Almost 80 percent of the state's new service jobs in 2006-07 will be in five industries. Health service employment will increase by as much as 70,000, driven by an aging population and the increasing availability of advanced medical procedures. Professional and business services jobs will grow by 68,000 as businesses seek outside contractors to fill manpower needs. A rising number of school children will lift local government employment by 51,000. More business travel and tourism will boost jobs at hotels, restaurants, and other leisure and hospitality services by 49,000. Finally, as consumer income and spending increase, wholesale and retail employment will increase by 48,000.
As the structure of the Texas economy has grown more like that of the national economy, changes in national economic growth affect state economic growth almost immediately. Thus, if for some reason the national economy stagnates or expands more slowly than what is expected in the current forecast, Texas economic growth will almost certainly be affected. Currently, the national and state economies face at least three potential dangers through 2006-07.
First, the current economic forecast assumes that oil prices will decline from an average of approximately $41 per barrel in fiscal 2005 to $32 per barrel in fiscal 2007, with a commensurate reduction in the price of natural gas. However, if energy prices remain at or rise above current levels, U.S. and Texas economic growth would almost certainly suffer. A sustained increase in energy prices could reduce consumer and business expenditures on discretionary, non-energy related goods and services--ultimately impeding business investment and employment growth.
Second, the current economic forecast assumes that the Federal Reserve will continue to increase short-term interest rates gradually to ward off inflationary pressures as the national economy improves. A sharper-than-expected jump in inflation, however, could force the Federal Reserve to increase short-term interest rates at a faster rate, adversely affecting auto sales, consumer credit purchases, and short-term business inventory and equipment purchases. Moreover, if inflation cannot be kept in check, long-term bond and mortgage rates would be expected to rise, putting a severe crunch on the vibrant residential construction market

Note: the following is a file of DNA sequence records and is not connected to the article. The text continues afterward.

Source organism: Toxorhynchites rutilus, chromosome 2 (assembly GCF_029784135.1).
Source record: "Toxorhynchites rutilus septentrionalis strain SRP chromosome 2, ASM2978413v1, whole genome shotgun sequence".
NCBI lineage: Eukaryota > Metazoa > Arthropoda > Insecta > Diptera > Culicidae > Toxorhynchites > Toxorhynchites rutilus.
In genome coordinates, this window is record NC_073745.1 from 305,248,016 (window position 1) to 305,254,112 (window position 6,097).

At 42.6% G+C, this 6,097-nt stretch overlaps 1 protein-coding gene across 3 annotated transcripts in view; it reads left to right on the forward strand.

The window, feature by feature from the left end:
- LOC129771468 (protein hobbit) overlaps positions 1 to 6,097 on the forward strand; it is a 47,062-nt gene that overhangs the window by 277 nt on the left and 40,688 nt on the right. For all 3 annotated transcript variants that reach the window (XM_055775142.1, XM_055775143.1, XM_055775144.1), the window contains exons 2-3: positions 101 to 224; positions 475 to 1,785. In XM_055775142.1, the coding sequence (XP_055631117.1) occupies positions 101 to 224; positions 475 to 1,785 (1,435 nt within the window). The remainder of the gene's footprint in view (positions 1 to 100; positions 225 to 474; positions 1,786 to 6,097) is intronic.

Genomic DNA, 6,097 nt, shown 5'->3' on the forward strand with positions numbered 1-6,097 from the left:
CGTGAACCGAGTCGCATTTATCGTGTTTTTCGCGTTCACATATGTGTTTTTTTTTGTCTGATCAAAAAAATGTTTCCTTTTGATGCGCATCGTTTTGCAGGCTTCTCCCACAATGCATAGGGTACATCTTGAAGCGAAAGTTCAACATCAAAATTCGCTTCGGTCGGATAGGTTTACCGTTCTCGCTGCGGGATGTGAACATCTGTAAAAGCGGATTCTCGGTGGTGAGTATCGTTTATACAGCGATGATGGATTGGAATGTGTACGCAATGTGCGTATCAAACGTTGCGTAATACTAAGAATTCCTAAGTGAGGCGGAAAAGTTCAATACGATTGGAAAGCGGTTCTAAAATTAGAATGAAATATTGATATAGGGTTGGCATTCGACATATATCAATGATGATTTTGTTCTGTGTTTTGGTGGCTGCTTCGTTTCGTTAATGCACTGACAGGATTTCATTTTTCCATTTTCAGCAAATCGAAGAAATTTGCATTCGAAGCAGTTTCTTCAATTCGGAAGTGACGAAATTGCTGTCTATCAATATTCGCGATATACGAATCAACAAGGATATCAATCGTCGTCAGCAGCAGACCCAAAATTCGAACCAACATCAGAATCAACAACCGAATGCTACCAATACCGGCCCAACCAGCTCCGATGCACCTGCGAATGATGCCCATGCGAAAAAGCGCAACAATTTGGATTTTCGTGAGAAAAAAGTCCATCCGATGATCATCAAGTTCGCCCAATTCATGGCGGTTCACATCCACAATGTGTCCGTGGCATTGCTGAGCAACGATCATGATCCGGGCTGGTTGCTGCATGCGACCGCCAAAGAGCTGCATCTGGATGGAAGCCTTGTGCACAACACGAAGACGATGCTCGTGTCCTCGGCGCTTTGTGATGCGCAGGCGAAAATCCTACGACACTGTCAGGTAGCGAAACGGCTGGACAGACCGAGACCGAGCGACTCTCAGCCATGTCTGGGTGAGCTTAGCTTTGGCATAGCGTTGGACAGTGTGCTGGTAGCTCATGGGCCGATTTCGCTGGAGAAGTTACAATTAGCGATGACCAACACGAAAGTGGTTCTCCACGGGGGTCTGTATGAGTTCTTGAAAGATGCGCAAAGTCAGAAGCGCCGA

Third, at the national level, foreign imports could continue to outpace exports, exerting an ever-increasing drag on U.S. economic growth. The current forecast assumes that the continuing decline in the value of the dollar relative to foreign currencies--which in theory should make U.S. exports relatively cheaper and imports relatively more expensive--will have a salutory effect on our foreign trade deficit. If this fails to happen, however, national and state economic growth could rise more slowly than anticipated. In addition, if China allows the value of its currency to increase significantly relative to the U.S. dollar, Chinese investors could demand higher U.S. interest rates as the price for continuing to hold a major share of our deficit, consequently slowing U.S. economic growth. Finally--and particularly relevant to Texas--the continued growth of the Mexican economy, our most important trading partner, is of major importance.